At a time when wartime journalism was almost exclusively the territory of men, photojournalist Dickey Chapelle, blazed a trail as an award winning war correspondent, setting herself apart from other journalists with her ability to gain access to rebel groups, including those in Hungary, Cuba and South Vietnam. Her awards include the National Press Photographers Association’s 1963 "Photograph of the Year" award and the U.S. Marine Corps Combat Correspondents Association Distinguished Service Award.
Born Georgette Louis Meyer, Chappelle began her distinguished career photographing major world events in 1945, when she was sent by National Geographic to photograph life-saving blood transfusions in the field performed by Navy nurses in Iwo Jima and Okinawa.
In 1964 she received the Award for Gallantry in News Coverage from the Overseas Press Club (OPC), whose weekly programs were broadcast by WNYC. The programs featured luncheon speeches delivered by distinguished members of the press and important figures in international politics.
In this episode from April, 1964, OPC President Barrett McGurn describes his first meeting with Chapelle during the 1956 Hungarian uprising, when she was captured and held prisoner by Russian forces. He notes that her “good luck matched her extraordinary courage.”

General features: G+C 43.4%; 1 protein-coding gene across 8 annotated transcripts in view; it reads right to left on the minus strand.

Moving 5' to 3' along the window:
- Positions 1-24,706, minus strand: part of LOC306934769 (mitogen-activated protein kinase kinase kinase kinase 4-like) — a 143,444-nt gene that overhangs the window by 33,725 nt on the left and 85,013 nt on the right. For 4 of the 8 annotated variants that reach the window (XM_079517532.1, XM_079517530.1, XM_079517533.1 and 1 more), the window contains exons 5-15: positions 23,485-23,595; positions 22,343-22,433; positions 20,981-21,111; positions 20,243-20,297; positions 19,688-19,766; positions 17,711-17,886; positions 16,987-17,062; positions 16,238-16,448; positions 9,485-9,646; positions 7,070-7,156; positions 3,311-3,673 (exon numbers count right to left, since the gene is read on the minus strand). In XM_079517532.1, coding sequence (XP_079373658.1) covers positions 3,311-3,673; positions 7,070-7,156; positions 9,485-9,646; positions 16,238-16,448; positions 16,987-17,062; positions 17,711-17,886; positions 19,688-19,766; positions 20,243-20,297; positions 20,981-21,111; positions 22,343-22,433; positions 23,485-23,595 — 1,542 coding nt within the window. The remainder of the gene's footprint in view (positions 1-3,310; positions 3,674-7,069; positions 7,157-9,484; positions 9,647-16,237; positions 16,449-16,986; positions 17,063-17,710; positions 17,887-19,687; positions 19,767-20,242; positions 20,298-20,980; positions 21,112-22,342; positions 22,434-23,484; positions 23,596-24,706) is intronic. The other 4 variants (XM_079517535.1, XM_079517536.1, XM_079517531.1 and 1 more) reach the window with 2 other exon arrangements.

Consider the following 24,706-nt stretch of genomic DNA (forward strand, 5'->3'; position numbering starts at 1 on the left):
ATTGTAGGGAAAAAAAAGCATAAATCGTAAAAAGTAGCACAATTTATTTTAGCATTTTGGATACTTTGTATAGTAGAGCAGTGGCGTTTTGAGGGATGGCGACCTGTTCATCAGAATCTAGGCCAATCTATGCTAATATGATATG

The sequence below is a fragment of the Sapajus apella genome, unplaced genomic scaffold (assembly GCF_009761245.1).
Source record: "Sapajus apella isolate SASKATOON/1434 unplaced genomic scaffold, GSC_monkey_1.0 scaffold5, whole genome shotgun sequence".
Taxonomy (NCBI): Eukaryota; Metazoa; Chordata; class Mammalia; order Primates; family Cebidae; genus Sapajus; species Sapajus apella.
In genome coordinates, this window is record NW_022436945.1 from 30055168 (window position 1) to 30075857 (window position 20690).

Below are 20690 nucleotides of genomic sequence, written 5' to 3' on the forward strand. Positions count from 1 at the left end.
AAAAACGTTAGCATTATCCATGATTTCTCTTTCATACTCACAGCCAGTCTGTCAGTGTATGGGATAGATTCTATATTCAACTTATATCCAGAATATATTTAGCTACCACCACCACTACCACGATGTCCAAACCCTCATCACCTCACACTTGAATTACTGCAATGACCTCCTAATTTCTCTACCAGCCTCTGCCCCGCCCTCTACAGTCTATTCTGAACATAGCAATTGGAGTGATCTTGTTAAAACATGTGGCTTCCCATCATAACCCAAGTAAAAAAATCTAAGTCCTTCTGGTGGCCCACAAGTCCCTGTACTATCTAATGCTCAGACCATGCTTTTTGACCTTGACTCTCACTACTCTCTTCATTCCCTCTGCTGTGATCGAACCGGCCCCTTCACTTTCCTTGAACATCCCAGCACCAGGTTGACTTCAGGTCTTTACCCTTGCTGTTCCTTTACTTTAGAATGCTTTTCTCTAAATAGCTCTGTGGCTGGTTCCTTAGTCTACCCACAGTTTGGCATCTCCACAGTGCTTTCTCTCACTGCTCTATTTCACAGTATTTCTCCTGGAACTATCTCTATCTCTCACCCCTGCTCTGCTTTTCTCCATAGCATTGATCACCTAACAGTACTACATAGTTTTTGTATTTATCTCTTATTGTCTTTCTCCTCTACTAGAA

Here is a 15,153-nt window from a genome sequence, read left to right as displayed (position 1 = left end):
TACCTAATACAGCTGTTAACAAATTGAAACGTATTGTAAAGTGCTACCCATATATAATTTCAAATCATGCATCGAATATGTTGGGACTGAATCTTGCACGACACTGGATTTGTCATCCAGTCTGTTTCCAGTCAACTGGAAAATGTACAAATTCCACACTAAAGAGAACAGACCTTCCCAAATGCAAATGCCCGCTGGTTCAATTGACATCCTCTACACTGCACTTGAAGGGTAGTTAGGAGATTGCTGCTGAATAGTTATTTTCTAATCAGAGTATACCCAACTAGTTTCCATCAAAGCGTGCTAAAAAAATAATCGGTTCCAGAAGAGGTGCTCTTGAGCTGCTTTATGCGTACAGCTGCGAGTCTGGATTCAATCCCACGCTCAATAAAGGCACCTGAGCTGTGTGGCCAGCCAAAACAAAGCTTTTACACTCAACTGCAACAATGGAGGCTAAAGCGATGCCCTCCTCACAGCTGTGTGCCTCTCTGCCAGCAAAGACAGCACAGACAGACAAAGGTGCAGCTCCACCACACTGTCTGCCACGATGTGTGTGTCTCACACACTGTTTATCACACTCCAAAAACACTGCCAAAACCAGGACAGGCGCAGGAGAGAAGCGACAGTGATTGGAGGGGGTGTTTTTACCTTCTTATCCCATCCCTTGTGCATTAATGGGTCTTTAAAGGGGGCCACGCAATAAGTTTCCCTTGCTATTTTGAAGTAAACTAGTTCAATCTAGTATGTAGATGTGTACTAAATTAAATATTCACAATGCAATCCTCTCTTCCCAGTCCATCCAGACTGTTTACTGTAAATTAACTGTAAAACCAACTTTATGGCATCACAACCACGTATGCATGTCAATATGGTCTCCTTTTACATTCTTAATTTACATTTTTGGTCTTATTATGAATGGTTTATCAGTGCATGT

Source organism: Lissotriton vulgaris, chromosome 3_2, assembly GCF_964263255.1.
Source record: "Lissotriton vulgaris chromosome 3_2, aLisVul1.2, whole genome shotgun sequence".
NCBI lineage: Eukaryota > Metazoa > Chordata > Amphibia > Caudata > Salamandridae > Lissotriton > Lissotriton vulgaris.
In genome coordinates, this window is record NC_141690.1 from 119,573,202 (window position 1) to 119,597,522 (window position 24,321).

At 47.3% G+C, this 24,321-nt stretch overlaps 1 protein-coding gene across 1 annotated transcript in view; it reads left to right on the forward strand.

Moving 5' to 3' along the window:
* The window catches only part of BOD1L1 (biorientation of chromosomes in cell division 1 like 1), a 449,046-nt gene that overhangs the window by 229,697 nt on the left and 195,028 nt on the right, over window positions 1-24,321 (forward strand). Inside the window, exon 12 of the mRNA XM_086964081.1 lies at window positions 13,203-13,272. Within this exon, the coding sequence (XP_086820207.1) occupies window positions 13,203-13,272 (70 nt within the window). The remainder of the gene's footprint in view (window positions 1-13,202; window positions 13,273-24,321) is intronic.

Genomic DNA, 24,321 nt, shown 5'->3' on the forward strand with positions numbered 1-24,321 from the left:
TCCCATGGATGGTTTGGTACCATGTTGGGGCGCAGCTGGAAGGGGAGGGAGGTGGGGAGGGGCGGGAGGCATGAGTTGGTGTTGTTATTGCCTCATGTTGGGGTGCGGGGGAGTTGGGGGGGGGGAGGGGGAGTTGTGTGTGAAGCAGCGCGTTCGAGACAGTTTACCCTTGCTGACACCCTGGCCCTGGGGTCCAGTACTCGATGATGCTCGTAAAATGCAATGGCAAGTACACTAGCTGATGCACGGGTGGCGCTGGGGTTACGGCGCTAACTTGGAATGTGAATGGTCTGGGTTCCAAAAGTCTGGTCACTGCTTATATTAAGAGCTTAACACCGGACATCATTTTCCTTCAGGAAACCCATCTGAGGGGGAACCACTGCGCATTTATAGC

In her remarks, Chapelle describes covering the Cuban 'freedom fighters' in Miami and her efforts to provide impartial eyewitness coverage from the Bay of Pigs invasion. She speaks with indignation of several unconstitutional actions on the part of the United States government which prevented her and other reporters from covering the invasion.
At 40, Chapelle learned to parachute and became the first female reporter to win approval from the Pentagon to jump with American troops in Vietnam. A year following her appearance at the Overseas Press Club, Chapelle returned to the dense jungles of Vietnam and reported on the conflict while on patrol with Marine troops.
On November 4, 1965 Chapelle was killed by a landmine while accompanying troops on patrol. She was the first war correspondent killed in the Vietnam War. Her body was repatriated with a military honor guard and given full Marine burial.
Overseas Press Club broadcasts are among many WNYC programs currently being digitized as part our NEH-funded grant project.
Audio courtesy NYC Municipal Archives collection.